July 25, 2019

Commutation Season

by Jack McFadden (author's profile)

Transcription

Jack McFadden #D-34424
A-5-231

Commutation Season

It is 2018 and almost Christmas in the California State Prison-Los Angeles County. The prisoners are all excitedly calling it "Commutation Season." Approximately 22 months ago a man named Scott Budnick came into the building I live in to see some of the inmates. He wanted to show Rapper/Movie star "Common" the men of A-Facility, also known as the PPF (Progressive Programing Facility) and the Paws for Life (PFL) dog program. While most of the men were talking to "Common", a few of us were off to the side with the dogs assigned to us when Scott came over. I didn't know Scott at the time but I had seen first-hand all the work he had been doing with A.R.C. (Anti Recidivism Coalition) in changing laws for juveniles and others. I thanked him for all of his hard work and he asked me if any of those changing laws affected me. I told him now; I have LWOP (Life Without the Possibility of Parole), None of it would help me, but I knew he had been working on other bills that would help the guys with LWOP. He gave me a hug, like Scott always does and then told up, "all of you that have LWOP need to submit a request for "Commutation" to the Governor. He said that, "Governor Brown is going to be doing big things before he leaves office."

I have to admit, I didn't really believe his words, but I "wanted" to believe, so I promised to do just that. I was like a man hanging over a cliff who is willing to grab a small patch of grass just to keep from falling; knowing that it won't hold me, but I do it anyway, hoping for the best.

I was locked up, incarcerated at the age of 19. That was in 1983. I am now 54 years old. Like so many other men around me, I have lived most of my life knowing that I am going to die in prison. When California gives you a LWOP sentence you are sentenced to die a very long and slow death in prison. There is a good reason why it is called "The Other Death Penalty." I had accepted my life as it is. I had to, if I didn't I would have lost mind a long time ago. Of course I always hoped, you have to keep hoping, but you have to move on with your life. Like most men and women with LWOP I choose to try and live the best life that I can, doing what I feel was right. Like joining the Paws For Life Program. I didn't do it because I had to or because I would be recognized. I did it because it felt right in my heart, I was helping save animals and I was giving back to the community that I had hurt. I was making a difference and learning about myself just like all the other men who have LWOP. These men, along with PFL, continue to go to school and take self-help classes. It isn't because we have to but because it feels right. Then something unbelievable happens.

At first it was just a few men, they were being called to the Program Office and told that they were being interviewed for possible commutation by the Governor. Nobody was sure what to think about this It was something new, something unheard of. All the sudden there was a little tiny pin-prick of light down that long dark tunnel of LWOP. But, once again I have to admit, I still didn't believe it. For decades I had watched men with LWOP slowly die, and the reality was simple, the facts were clear, if you were sentenced to "Life Without the Possibility of Parole" you were never getting out. If you had life with the possibility of parole, and were lucky enough to go to the Board of Parole Hearings (BPH) and they granted parole; for decades, the Governors at the time would just take away the parole for one reason or another. So, no, I still didn't believe it could be possible. THen someone I actually knew personally was called to the Program Office and handed a phone; it was the Governor's office informing them that Governor Jerry Brown had commuted his LWOP sentence to 25 years to life! He would be going home someday. Our world had changed, everything changed that day.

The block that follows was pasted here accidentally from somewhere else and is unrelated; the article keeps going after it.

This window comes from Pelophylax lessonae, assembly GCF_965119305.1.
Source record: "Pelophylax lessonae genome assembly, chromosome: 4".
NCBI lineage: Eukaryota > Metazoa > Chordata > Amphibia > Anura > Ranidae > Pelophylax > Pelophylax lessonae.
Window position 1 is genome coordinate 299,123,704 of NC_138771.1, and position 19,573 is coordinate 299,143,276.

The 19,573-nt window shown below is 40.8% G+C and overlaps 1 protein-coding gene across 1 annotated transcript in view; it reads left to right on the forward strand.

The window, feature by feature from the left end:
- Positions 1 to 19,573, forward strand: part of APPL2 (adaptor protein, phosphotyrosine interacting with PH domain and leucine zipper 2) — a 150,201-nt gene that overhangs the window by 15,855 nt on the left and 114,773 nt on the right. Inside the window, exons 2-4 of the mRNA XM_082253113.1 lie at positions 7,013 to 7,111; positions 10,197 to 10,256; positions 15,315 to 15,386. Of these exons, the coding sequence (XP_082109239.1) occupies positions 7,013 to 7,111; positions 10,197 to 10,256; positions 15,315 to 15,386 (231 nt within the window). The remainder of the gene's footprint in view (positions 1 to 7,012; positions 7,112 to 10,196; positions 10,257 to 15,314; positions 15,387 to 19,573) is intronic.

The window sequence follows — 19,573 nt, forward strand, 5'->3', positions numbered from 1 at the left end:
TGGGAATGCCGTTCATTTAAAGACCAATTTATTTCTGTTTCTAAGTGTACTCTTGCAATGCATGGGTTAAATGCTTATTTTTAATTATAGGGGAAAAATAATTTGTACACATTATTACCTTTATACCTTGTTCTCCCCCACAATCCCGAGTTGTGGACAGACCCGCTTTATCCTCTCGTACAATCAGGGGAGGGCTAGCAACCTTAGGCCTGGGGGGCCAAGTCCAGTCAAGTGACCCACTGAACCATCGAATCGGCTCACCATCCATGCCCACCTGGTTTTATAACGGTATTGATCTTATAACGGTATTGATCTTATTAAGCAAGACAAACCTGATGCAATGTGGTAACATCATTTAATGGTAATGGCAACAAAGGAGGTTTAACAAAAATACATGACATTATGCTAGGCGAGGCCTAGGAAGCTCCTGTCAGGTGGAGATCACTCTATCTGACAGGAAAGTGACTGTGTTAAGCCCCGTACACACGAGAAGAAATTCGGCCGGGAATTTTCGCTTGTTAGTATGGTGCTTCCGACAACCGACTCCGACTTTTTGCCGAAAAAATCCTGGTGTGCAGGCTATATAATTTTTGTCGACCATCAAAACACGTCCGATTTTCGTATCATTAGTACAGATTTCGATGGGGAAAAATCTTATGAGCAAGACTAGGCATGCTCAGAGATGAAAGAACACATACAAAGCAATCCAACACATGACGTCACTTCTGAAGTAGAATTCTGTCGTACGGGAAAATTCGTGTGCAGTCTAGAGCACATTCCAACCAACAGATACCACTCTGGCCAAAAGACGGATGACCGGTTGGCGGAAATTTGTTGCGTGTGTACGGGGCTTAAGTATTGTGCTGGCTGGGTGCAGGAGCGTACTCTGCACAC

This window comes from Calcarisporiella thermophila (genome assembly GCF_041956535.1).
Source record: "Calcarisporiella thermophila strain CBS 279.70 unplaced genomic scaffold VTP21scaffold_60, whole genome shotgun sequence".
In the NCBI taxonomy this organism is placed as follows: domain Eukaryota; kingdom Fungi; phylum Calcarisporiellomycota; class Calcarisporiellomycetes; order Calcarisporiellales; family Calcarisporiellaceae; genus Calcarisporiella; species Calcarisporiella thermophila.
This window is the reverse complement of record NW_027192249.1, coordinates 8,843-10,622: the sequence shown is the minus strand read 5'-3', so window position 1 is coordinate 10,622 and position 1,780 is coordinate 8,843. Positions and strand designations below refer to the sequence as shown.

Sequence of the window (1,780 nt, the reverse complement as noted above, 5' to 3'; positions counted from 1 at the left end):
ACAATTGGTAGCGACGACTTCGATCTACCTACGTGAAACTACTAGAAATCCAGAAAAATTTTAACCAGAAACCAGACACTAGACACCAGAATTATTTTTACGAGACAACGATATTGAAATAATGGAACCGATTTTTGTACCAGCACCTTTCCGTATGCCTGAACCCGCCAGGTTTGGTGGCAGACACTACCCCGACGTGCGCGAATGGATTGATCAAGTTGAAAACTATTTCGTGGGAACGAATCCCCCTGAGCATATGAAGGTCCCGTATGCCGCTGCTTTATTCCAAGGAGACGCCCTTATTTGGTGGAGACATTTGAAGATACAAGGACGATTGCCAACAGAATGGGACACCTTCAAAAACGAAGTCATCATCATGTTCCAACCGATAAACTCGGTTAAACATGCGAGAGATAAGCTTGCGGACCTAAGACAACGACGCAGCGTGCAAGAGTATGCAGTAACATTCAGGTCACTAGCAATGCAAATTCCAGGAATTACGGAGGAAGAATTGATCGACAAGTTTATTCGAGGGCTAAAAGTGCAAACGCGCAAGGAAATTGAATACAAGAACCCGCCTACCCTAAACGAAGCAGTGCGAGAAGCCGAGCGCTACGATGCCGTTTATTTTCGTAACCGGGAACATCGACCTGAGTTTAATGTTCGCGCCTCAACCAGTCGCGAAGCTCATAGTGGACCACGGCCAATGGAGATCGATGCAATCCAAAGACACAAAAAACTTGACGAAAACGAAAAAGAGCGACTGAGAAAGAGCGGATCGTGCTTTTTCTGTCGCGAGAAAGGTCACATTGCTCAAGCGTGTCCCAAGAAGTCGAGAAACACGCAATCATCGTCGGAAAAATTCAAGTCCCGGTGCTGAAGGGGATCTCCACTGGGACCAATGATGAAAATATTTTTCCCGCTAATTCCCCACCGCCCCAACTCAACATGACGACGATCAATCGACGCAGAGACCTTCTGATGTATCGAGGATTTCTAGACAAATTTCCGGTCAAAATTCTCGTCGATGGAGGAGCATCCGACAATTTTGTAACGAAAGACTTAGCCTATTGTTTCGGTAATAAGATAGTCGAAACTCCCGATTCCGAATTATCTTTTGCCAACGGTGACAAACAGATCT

Commutation Season had started. Our hearts had these new, wonderful, and scary feelings for the very first time. More commutation interviews started to happen and rumors ran rampant, mostly about Governor Jerry Brown doing a whole lot of commutations before leaving office in two years. On August 7, 2017 I was interviewed for a possible commutation. It was without a doubt one of the hardest things I have ever done. My interviewer was a true professional, a parole agent III. That meant that he had been doing work for the California Department of Corrections (CDCR) for many years. He knew what he was about and understood the gravity of what he was assigned to do. This interviewer never once looked at his file while talking to me, but he knew absolutely everything about my case, and my prison record. When I would tell him that I wasn't sure about a date or the exact words of a transcript he would quote them to me, without even looking at his folder! We discussed my crime, my childhood, my time in prison, to the self-help courses that I had taken. It when on and on for three hours. I knew that this was it, this was going to be the only chance that I would ever have, so I let all my emotions, all of the truths, and everything that I was, out on the table that day.

I had lived in prison my whole life. In prison you admit to nothing and that is how I had always lived, but I stopped caring about prison etiquette and it's stupid politics years ago. During the interview I never once considered lying. When we discussed infractions in prison I made it clear that even the infraction that I had been found not guilty of, If I had really done them, then I told him the truth, "Yes, I beat the write-up but I did it." I discussed my childhood with him, about how I grew up, and I told him things that I had never told anyone before. I grew up with the belief that if it happened at home, it stayed there. That day I could feel how important that day was so I let it all out and held nothing back. When the interview was over and I walked out of the room, I felt lighter than I have ever felt in my life. I understood why all those questions had to be asked. They needed to understand how I became a person who committed murder, what happened to me in my past, that led me to murder another man; take away his life, take him from his family, friends, and his community? What happened to me so that I could do something so horrific? You see, if nothing happened to me and I committed my crime "just because" then I would be a sociopath and shouldn't ever be let out. I am not a sociopath, so I told them the truth. I not only told the truth, but I showed him that "I" understood what had happened to me: that I could "connect all of the dots" that led me to my crime. A few weeks later, lightning struck again and two men right here in my building, in the PFL program had their terms of LWOP commuted to life with!